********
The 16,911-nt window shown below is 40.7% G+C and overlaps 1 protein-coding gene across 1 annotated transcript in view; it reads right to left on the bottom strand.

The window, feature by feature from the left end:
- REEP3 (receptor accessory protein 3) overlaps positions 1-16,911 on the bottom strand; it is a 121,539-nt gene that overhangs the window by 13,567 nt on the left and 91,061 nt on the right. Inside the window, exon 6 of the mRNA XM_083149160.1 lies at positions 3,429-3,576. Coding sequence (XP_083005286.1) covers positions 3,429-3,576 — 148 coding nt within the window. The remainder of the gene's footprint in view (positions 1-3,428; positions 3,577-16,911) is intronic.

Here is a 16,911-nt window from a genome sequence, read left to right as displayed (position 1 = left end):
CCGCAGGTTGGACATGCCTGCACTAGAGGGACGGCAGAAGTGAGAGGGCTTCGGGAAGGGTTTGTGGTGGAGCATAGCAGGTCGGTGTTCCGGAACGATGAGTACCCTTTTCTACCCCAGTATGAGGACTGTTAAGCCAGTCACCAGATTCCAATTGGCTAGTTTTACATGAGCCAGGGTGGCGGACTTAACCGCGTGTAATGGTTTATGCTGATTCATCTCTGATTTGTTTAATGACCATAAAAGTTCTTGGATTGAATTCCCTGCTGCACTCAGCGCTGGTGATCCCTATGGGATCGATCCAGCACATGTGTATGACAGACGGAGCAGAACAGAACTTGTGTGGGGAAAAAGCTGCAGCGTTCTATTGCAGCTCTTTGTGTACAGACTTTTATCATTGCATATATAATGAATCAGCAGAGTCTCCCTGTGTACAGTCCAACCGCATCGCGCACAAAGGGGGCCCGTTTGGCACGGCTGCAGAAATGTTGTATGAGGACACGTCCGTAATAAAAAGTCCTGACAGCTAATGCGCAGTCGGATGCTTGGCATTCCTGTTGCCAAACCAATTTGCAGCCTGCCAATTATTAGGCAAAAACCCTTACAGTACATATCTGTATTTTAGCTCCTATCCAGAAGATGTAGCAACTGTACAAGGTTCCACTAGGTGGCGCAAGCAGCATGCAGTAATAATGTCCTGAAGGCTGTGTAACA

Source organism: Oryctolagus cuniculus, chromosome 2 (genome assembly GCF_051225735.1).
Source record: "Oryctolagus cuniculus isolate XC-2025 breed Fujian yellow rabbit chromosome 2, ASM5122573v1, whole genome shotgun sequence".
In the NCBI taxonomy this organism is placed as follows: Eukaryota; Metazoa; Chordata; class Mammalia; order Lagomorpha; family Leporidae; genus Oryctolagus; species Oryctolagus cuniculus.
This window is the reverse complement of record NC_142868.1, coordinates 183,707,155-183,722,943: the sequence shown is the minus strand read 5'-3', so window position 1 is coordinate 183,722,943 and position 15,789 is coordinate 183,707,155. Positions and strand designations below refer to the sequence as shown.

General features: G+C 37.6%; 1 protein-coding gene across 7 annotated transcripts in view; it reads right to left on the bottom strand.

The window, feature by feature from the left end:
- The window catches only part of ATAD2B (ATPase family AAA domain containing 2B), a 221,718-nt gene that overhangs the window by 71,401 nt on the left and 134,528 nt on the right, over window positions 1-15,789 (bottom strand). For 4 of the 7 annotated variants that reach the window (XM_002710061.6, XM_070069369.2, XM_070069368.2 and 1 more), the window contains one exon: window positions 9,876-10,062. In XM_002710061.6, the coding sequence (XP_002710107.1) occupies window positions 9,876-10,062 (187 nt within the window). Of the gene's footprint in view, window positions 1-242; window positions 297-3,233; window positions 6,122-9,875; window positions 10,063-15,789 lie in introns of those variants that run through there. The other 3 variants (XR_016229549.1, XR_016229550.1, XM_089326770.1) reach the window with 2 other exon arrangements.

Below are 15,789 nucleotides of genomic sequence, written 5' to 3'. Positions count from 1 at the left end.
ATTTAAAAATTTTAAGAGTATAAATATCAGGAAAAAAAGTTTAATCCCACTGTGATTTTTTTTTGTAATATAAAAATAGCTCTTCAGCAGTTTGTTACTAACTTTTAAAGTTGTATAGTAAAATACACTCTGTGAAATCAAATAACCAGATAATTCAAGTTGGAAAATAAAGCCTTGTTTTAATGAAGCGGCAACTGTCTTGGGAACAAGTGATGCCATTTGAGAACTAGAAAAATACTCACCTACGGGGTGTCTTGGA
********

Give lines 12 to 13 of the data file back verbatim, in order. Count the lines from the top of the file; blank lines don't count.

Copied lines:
- The window catches only part of ATAD2B (ATPase family AAA domain containing 2B), a 221,718-nt gene that overhangs the window by 71,401 nt on the left and 134,528 nt on the right, over window positions 1-15,789 (bottom strand). For 4 of the 7 annotated variants that reach the window (XM_002710061.6, XM_070069369.2, XM_070069368.2 and 1 more), the window contains one exon: window positions 9,876-10,062. In XM_002710061.6, the coding sequence (XP_002710107.1) occupies window positions 9,876-10,062 (187 nt within the window). Of the gene's footprint in view, window positions 1-242; window positions 297-3,233; window positions 6,122-9,875; window positions 10,063-15,789 lie in introns of those variants that run through there. The other 3 variants (XR_016229549.1, XR_016229550.1, XM_089326770.1) reach the window with 2 other exon arrangements.

Below are 15,789 nucleotides of genomic sequence, written 5' to 3'. Positions count from 1 at the left end.